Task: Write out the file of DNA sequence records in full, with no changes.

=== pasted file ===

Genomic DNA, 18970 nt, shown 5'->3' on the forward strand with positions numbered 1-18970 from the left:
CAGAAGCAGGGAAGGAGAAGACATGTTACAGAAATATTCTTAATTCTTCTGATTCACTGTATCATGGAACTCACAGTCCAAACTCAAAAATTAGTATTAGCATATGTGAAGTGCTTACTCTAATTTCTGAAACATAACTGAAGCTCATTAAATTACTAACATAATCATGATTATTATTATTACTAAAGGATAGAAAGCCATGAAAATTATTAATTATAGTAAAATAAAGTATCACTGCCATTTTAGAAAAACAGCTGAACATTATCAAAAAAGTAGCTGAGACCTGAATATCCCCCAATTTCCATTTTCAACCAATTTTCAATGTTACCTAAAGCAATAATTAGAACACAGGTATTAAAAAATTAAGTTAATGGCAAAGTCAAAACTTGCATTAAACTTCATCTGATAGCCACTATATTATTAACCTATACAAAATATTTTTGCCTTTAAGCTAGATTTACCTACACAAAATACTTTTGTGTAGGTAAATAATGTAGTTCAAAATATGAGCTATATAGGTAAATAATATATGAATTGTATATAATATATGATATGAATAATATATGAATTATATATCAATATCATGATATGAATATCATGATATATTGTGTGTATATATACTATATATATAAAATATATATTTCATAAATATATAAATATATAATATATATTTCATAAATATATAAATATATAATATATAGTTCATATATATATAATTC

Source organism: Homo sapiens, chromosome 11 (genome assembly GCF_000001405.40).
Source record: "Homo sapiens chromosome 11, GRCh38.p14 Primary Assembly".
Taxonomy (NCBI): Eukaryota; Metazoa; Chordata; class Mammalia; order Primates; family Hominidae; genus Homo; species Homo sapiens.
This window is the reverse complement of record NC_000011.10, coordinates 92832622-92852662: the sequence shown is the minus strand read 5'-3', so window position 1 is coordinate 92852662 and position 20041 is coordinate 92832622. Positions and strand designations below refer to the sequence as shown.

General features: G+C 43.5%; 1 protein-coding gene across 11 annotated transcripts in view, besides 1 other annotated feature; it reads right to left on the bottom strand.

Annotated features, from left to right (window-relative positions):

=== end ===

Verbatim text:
Genomic DNA, 18970 nt, shown 5'->3' on the forward strand with positions numbered 1-18970 from the left:
CAGAAGCAGGGAAGGAGAAGACATGTTACAGAAATATTCTTAATTCTTCTGATTCACTGTATCATGGAACTCACAGTCCAAACTCAAAAATTAGTATTAGCATATGTGAAGTGCTTACTCTAATTTCTGAAACATAACTGAAGCTCATTAAATTACTAACATAATCATGATTATTATTATTACTAAAGGATAGAAAGCCATGAAAATTATTAATTATAGTAAAATAAAGTATCACTGCCATTTTAGAAAAACAGCTGAACATTATCAAAAAAGTAGCTGAGACCTGAATATCCCCCAATTTCCATTTTCAACCAATTTTCAATGTTACCTAAAGCAATAATTAGAACACAGGTATTAAAAAATTAAGTTAATGGCAAAGTCAAAACTTGCATTAAACTTCATCTGATAGCCACTATATTATTAACCTATACAAAATATTTTTGCCTTTAAGCTAGATTTACCTACACAAAATACTTTTGTGTAGGTAAATAATGTAGTTCAAAATATGAGCTATATAGGTAAATAATATATGAATTGTATATAATATATGATATGAATAATATATGAATTATATATCAATATCATGATATGAATATCATGATATATTGTGTGTATATATACTATATATATAAAATATATATTTCATAAATATATAAATATATAATATATATTTCATAAATATATAAATATATAATATATAGTTCATATATATATAATTC

Source organism: Homo sapiens, chromosome 11 (genome assembly GCF_000001405.40).
Source record: "Homo sapiens chromosome 11, GRCh38.p14 Primary Assembly".
Taxonomy (NCBI): Eukaryota; Metazoa; Chordata; class Mammalia; order Primates; family Hominidae; genus Homo; species Homo sapiens.
This window is the reverse complement of record NC_000011.10, coordinates 92832622-92852662: the sequence shown is the minus strand read 5'-3', so window position 1 is coordinate 92852662 and position 20041 is coordinate 92832622. Positions and strand designations below refer to the sequence as shown.

General features: G+C 43.5%; 1 protein-coding gene across 11 annotated transcripts in view, besides 1 other annotated feature; it reads right to left on the bottom strand.

Annotated features, from left to right (window-relative positions):